Complications of an object in the ear depend on the nature of the object. It also depends on how long it’s in your ear and if there has been damage to your ear.

Objects in the ear can cause:

  • pain
  • deafness or muffled hearing
  • discharge or swelling (if the object has been inside your ear for some time)

The ear can become infected, even after the object is removed.

Infection is more likely if the object has been in the ear for some time. Infection can also happen if a part of the object stays in the ear.

Sometimes there is an extra object in the ear that is not noticed. If it stays there for some time, it could also lead to infection.

The symptoms of infection are:

  • pain
  • bleeding
  • deafness or muffled hearing
  • fluid or discharge from the ear
  • redness and swelling of the ear canal
  • a temperature

Resources and support

You can call the healthdirect helpline on 1800 022 222 (known as NURSE-ON-CALL in Victoria). A registered nurse is available to speak with 24 hours a day, 7 days a week.

Learn more here about the development and quality assurance of healthdirect content.

Last reviewed: March 2023

Back To Top

Need more information?

These trusted information partners have more on this topic.

Top results

Foreign objects in noses, ears, eyes, mouths: kids | Raising Children Network

To stop children from inserting or swallowing foreign objects including button batteries, keep them away from children. Get medical help for stuck objects.

Read more on website

Eardrum perforation: symptoms, causes and treatment

Eardrum perforation can be caused by infection, a blow to the ear, injury from an object inserted in the ear, or exposure to a sudden loud noise.

Read more on myDr website

Ear problems -

Common ear problems include otitis media, glue ear, ear wax and swimmer's ear.

Read more on myDr website

Ear problems: self-care -

Common ear problems include otitis media and glue ear (which mostly affect children), ear wax build-up and swimmer's ear (otitis externa). Find out what products are available for ear problems.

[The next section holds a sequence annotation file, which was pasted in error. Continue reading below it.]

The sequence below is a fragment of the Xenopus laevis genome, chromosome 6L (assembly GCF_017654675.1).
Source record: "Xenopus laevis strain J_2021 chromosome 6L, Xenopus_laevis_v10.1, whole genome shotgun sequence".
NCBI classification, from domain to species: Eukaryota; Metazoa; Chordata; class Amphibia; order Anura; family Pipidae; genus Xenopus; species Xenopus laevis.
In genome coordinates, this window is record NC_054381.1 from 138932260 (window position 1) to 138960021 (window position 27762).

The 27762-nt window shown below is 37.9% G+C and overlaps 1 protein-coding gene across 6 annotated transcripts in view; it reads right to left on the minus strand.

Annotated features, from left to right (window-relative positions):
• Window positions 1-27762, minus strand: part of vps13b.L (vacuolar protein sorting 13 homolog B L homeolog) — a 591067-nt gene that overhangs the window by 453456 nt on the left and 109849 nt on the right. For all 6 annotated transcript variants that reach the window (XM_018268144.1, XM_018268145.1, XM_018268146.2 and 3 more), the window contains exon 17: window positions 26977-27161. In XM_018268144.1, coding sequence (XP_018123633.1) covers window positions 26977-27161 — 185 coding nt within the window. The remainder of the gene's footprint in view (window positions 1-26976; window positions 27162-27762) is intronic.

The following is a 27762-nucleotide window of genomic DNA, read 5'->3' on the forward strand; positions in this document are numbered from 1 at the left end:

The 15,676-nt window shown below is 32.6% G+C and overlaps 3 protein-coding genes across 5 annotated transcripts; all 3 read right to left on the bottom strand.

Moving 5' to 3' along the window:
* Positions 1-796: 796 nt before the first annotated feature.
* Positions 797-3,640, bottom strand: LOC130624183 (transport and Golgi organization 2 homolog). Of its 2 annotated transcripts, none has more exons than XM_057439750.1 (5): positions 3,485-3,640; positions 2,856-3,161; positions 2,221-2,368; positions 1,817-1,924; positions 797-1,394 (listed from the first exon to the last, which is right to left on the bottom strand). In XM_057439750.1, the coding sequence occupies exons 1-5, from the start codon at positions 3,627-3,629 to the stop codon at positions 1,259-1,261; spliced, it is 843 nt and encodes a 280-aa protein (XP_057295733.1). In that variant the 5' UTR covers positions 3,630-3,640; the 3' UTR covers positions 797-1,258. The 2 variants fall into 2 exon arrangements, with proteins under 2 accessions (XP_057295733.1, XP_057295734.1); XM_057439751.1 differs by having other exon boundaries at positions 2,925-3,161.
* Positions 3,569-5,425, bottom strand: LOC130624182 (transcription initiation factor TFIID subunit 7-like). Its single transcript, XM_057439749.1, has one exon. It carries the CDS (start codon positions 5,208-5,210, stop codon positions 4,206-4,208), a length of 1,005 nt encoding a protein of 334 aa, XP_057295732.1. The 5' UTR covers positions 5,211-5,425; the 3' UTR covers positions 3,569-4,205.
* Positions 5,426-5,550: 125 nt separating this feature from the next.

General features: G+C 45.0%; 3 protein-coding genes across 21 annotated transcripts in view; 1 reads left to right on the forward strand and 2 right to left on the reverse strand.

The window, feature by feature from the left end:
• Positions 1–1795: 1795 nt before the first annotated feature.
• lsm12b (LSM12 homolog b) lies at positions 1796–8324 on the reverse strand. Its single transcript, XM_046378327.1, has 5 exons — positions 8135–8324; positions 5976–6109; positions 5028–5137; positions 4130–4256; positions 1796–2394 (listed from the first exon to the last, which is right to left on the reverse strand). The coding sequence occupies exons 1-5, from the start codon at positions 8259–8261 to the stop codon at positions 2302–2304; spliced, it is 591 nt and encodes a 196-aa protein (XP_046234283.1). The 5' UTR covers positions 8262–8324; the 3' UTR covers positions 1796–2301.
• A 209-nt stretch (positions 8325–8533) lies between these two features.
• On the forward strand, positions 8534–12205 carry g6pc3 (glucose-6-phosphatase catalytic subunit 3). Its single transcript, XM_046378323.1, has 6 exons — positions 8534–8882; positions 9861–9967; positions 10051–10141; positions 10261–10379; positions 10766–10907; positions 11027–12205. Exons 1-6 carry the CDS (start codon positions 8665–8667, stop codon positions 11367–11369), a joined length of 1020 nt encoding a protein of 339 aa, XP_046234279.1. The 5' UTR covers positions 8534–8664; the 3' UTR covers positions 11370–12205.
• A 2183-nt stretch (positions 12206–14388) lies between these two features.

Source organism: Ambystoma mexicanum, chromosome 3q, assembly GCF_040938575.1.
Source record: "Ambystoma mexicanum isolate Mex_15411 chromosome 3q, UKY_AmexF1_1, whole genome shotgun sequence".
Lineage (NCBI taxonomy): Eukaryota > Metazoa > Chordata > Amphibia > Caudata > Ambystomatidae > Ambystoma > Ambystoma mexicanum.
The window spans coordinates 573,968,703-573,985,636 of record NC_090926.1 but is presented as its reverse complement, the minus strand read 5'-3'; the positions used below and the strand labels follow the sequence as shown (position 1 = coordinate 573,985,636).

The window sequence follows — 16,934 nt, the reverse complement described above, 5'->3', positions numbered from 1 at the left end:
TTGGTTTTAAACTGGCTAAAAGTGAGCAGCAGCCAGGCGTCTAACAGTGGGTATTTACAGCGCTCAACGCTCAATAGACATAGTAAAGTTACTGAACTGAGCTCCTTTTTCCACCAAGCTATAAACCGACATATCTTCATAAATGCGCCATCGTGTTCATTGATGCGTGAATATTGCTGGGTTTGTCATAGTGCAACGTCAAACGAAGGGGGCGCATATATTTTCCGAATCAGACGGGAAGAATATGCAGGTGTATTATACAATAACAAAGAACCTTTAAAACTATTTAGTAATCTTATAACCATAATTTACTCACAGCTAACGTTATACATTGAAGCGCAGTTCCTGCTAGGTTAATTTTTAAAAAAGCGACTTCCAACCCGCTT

Read more on myDr website

Swimmer's ear - Better Health Channel

Swimmer's ear can be triggered by exposure to water or mechanical damage due to overzealous cleaning.

Read more on Better Health Channel website

Understanding the Basics of Ear Wax

Learn about what ear wax is, why it forms, and how to effectively manage it for optimal ear health.

Read more on Ear Science Institute Australia website

Ear wax in children: what to do about it | Raising Children Network

Ear wax protects your child’s ear canal from water, infection and trauma. Ear wax build-up isn’t usually a problem, but see a GP if you’re concerned.

Read more on website

Earache in babies & children: what to do | Raising Children Network

Earache in babies and children is very common. It’s a good idea to see your GP if your child complains of a sore ear or you think your baby has earache.

Read more on website

Button batteries | Product Safety Australia

If swallowed, a button battery can become stuck in a child’s throat and result in catastrophic injuries and even death. Insertion of button batteries into body orifices such as ears and noses can also lead to significant injuries. Keep products with button batteries out of sight and out of reach of small children at all times.

Read more on Product Safety Australia website

Wearing hearing aids for the first time?

Using hearing aids for the first time can be an overwhelming experience as you readjust to interpreting sounds you may not have heard for years or ever at all.

Read more on Ear Science Institute Australia website

Healthdirect 24hr 7 days a week hotline

24 hour health advice you can count on

1800 022 222

Government Accredited with over 140 information partners

We are a government-funded service, providing quality, approved health information and advice

Australian Government, health department logo ACT Government logo New South Wales government, health department logo Northen Territory Government logo Queensland Government logo Government of South Australia, health department logo Tasmanian government logo Victorian government logo Government of Western Australia, health department logo

Healthdirect Australia acknowledges the Traditional Owners of Country throughout Australia and their continuing connection to land, sea and community. We pay our respects to the Traditional Owners and to Elders both past and present.